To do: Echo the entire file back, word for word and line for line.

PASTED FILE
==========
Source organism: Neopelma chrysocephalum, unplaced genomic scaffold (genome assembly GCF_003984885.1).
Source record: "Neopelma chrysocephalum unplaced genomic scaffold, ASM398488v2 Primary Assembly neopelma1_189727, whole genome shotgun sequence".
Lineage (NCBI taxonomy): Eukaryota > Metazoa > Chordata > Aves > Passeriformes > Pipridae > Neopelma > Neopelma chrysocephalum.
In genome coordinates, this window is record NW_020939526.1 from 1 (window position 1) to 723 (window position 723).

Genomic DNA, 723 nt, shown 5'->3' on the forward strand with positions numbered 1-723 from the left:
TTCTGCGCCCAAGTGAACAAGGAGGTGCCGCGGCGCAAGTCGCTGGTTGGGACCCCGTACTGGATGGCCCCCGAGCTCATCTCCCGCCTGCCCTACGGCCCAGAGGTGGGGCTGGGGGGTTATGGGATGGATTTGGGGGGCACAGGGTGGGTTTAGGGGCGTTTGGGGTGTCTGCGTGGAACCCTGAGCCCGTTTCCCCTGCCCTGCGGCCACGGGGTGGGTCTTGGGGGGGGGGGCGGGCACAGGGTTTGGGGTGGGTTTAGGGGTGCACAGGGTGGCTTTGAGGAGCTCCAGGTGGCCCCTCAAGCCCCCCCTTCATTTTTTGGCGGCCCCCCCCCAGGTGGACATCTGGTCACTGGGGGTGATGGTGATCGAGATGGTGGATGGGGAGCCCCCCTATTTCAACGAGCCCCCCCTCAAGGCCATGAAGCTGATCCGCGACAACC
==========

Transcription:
Source organism: Neopelma chrysocephalum, unplaced genomic scaffold (genome assembly GCF_003984885.1).
Source record: "Neopelma chrysocephalum unplaced genomic scaffold, ASM398488v2 Primary Assembly neopelma1_189727, whole genome shotgun sequence".
Lineage (NCBI taxonomy): Eukaryota > Metazoa > Chordata > Aves > Passeriformes > Pipridae > Neopelma > Neopelma chrysocephalum.
In genome coordinates, this window is record NW_020939526.1 from 1 (window position 1) to 723 (window position 723).

Genomic DNA, 723 nt, shown 5'->3' on the forward strand with positions numbered 1-723 from the left:
TTCTGCGCCCAAGTGAACAAGGAGGTGCCGCGGCGCAAGTCGCTGGTTGGGACCCCGTACTGGATGGCCCCCGAGCTCATCTCCCGCCTGCCCTACGGCCCAGAGGTGGGGCTGGGGGGTTATGGGATGGATTTGGGGGGCACAGGGTGGGTTTAGGGGCGTTTGGGGTGTCTGCGTGGAACCCTGAGCCCGTTTCCCCTGCCCTGCGGCCACGGGGTGGGTCTTGGGGGGGGGGGCGGGCACAGGGTTTGGGGTGGGTTTAGGGGTGCACAGGGTGGCTTTGAGGAGCTCCAGGTGGCCCCTCAAGCCCCCCCTTCATTTTTTGGCGGCCCCCCCCCAGGTGGACATCTGGTCACTGGGGGTGATGGTGATCGAGATGGTGGATGGGGAGCCCCCCTATTTCAACGAGCCCCCCCTCAAGGCCATGAAGCTGATCCGCGACAACC